Bankruptcy Code section 511, enacted in 2005 as part of BAPCPA, requires secured tax claims to be paid statutory interest rates in a Chapter 13 case. In Monroe County, New York, the statutory interest rate for delinquent property taxes is 18%. So, if a property owner in Monroe County files a chapter 13 case, and owes back property taxes, the Monroe County tax claim is paid 18% interest in the plan. Other secured claims are paid the “Till” rate, now running at 5.25%. The difference is, obviously, significant.
But what if the holder of the property tax lien is a private party? Monroe County regularly sells off its older tax claims these days to private entities such as American Tax Funding, pursuant to the local Monroe County Tax Act Chapters 440 and 441 and New York Real Property Tax Law Article 11, Title 5 (RPTL Sect. 1190 et seq.). Are the private holders of the county tax liens entitled to the same 18% interest in a chapter 13?
I have not researched the Monroe County local law, and I am not an expert on sale of property tax liens. There are no reported New York bankruptcy court decisions on the issue of Bankruptcy Code Section 511. My understanding is that the Chapter 13 trustee in the Rochester Division of the Bankruptcy Court for the Western District of New York treats property tax liens held by private parties the same as publically-held liens and requires the same 18% interest rate for Monroe County delinquent tax liens. However, two recent cases from New Jersey held that, under New Jersey law, private holders of tax claims were not entitled to statutory interest rate in chapter 13, and the reasoning might apply in New York as well.
The most recent decision, In re Burch (Bankr D. N. J.; chap. 13 10-11360; Judge Wizmur; decision July 15, 2010) follows a Chapter 11 decision reached a few months earlier (In Re Princeton Office Park LLP; Bankr. D. N. J.; 423 BR 795; Judge Kaplan decision Feb. 17, 2010.) Princeton Office Park stated the issue as follows: “because the taxes have already been paid to the Township, is the lien that [the private party] holds a “tax lien,” and therefore a “tax claim” under the Code, or is it simply another statutory lien that would fall outside the scope of §511(a).” Princeton Office Park, 423 BR at 801. Burch, like Princeton Office Park, concluded that by paying off the underlying property tax, the private party purchased the tax lien is no longer a “tax claim”, as that term is used in sect. 511.
These two decisions set out various differences in the enforcement of privately-held tax liens and government-held liens under state law. In New Jersey, a tax certificate holder’s lien is subject to later municipal tax liens, while government-held liens are not. Privately-held lien must be recorded in New Jersey, or else they are not perfected against bona-fied purchasers; government-held property tax liens do not have to be recorded. The New Jersey statute states the property owner may redeem the privately-held certificate by paying “the sum paid at the [tax lien] sale”, while government-held liens are redeemed by paying the “unpaid taxes.”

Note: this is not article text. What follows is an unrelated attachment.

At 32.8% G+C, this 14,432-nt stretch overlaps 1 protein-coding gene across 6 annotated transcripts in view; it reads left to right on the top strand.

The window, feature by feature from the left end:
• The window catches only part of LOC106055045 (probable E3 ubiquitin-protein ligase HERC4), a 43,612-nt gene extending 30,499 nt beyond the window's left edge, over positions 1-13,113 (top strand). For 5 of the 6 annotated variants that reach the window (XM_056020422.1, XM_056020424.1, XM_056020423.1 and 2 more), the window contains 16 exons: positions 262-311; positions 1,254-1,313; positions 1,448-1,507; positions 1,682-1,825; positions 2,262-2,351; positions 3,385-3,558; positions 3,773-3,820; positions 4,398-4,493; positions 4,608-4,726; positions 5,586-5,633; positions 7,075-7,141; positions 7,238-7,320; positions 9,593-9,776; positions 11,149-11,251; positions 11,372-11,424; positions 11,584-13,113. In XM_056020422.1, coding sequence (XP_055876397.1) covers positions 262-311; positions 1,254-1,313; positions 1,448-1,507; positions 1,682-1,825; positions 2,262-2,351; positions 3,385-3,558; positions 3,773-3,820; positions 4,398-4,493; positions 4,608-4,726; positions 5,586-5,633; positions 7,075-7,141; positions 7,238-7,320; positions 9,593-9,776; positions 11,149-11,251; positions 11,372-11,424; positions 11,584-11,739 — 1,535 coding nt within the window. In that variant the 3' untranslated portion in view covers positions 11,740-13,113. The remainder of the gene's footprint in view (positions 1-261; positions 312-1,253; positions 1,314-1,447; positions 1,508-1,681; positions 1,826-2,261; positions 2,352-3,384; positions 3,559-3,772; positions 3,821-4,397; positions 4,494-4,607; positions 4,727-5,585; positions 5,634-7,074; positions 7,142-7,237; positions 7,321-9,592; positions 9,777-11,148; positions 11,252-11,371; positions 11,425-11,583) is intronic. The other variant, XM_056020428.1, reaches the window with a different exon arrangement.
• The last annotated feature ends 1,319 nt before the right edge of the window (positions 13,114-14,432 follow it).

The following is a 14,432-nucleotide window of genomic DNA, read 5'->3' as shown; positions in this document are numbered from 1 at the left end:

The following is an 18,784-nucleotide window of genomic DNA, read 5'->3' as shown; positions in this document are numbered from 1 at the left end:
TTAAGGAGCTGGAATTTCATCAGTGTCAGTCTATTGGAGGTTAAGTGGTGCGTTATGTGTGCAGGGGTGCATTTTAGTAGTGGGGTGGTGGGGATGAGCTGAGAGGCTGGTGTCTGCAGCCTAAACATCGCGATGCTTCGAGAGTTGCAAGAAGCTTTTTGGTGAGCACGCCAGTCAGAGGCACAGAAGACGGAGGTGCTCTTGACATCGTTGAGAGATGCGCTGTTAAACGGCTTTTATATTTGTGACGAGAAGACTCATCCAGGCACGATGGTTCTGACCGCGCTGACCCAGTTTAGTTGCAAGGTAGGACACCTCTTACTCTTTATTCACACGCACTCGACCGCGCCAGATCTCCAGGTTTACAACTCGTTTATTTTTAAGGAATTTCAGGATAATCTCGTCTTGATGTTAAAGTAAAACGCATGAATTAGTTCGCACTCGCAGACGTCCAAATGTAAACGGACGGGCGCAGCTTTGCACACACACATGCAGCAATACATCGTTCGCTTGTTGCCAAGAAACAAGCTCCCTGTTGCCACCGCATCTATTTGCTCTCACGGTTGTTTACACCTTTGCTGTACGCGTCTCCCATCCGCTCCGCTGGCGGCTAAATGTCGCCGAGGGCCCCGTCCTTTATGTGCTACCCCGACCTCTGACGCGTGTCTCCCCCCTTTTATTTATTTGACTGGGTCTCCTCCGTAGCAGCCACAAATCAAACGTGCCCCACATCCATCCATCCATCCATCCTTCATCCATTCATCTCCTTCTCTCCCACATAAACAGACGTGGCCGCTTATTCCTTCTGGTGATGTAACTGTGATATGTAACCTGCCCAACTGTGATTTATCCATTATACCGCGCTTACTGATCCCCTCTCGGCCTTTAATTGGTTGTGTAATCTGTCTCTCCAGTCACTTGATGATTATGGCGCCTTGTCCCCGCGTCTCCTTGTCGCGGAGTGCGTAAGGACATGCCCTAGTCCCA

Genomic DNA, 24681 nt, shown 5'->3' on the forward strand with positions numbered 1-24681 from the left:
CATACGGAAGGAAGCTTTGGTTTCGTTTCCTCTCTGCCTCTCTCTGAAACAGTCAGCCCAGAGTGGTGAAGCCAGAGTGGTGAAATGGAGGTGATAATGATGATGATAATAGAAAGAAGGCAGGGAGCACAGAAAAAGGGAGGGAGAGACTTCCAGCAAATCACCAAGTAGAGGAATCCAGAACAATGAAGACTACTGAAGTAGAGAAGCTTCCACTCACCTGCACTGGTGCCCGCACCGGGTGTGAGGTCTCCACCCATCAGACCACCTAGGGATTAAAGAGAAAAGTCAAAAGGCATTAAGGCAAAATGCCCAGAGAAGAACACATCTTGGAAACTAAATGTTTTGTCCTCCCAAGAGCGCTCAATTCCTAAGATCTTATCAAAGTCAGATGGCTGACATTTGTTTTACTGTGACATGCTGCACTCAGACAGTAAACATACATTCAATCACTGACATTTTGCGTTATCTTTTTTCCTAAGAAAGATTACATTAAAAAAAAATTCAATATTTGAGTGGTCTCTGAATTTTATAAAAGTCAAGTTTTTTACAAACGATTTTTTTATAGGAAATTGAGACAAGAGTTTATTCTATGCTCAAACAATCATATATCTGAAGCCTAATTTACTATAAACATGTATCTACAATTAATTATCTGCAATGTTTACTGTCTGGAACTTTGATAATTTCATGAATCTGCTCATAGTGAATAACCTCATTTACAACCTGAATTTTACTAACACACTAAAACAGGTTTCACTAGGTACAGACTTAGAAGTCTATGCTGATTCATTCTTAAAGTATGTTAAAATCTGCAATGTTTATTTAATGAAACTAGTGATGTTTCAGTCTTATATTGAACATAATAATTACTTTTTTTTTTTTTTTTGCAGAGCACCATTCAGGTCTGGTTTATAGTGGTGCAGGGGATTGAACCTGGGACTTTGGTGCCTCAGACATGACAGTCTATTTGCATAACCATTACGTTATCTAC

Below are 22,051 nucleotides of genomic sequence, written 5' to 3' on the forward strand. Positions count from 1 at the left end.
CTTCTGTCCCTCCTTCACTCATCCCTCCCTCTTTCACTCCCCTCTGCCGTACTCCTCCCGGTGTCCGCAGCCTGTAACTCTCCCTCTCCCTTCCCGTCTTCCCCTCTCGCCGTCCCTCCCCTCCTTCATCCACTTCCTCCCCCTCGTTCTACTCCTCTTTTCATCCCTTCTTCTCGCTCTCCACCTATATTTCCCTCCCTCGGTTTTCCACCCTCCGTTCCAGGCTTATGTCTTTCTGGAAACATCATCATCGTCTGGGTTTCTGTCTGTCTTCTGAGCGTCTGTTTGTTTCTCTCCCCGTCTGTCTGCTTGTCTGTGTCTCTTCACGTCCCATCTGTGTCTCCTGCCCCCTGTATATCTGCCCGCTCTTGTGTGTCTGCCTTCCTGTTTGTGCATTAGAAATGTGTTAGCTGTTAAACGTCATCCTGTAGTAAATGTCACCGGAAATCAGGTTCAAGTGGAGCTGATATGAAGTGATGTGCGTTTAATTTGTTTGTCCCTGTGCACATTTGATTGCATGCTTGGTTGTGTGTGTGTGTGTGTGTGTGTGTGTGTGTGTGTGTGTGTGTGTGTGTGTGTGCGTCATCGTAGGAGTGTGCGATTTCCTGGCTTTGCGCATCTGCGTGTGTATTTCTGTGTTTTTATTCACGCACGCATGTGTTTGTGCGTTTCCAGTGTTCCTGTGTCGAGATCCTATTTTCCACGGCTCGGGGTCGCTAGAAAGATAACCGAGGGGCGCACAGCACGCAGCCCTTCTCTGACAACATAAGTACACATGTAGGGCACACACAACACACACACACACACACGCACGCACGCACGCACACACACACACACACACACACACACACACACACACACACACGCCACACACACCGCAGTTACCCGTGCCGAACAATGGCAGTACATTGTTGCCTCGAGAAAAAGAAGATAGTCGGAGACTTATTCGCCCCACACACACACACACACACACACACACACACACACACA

I note that in New York private holders of delinquent property tax liens must use the same foreclosure process utilized by mortgage holders to enforce their lien (RPT 1194), rather than the in rem tax foreclosure procedure available to government tax authorities (RPT 1120 et seq.) And privately-held tax liens are recorded, while municipal tax liens are not.
There are very few cases on this issue, and all of them are in New Jersey, Texas and Ohio. Each court interpreted the tax code of its individual state. In Texas, a split among bankruptcy courts (In Re Davis, 352 BR 651, Bky. N. D. Tex. 2006; In re Sheffield, 390 BR 302 (Bky. S. D. Tex. 2008; In re Prevo, 393 BR 464, Bky. S. D. Tex. 2008; In re Kizzee-Jordan, 399 BR 817, Bky. S. D. Tex. 2009) was resolved by a District Court decision on Sept. 28, 2009 (Kizzie-Jordan, 2009 U.S. Dist. LEXIS 89747 (S. D. Tex. Sept. 28, 2009). Interpreting Texas law, the District Court concluded that a tax claim is a debt originally owed to a governmental unit for property taxes.
There is one case out of Ohio, In re Curtney, 400 BR 608 (Bky. S. D. Ohio 2009), which determined that, under Ohio law, a purchaser of a property tax lien also acquires “the superior lien of the state” and, so, the privately-held lien is a tax claim for the purposes of Sect. 511.
Is New York law more similar to New Jersey or to the laws of Texas or Ohio? Or none of the above? At a minimum, a chapter 13 debtor could make a good-faith argument, pursuant to the two recent New Jersey cases, that privately-held tax liens in Monroe County, NY are not entitled to the statutory tax rate provisions of Bankruptcy Code Section 511.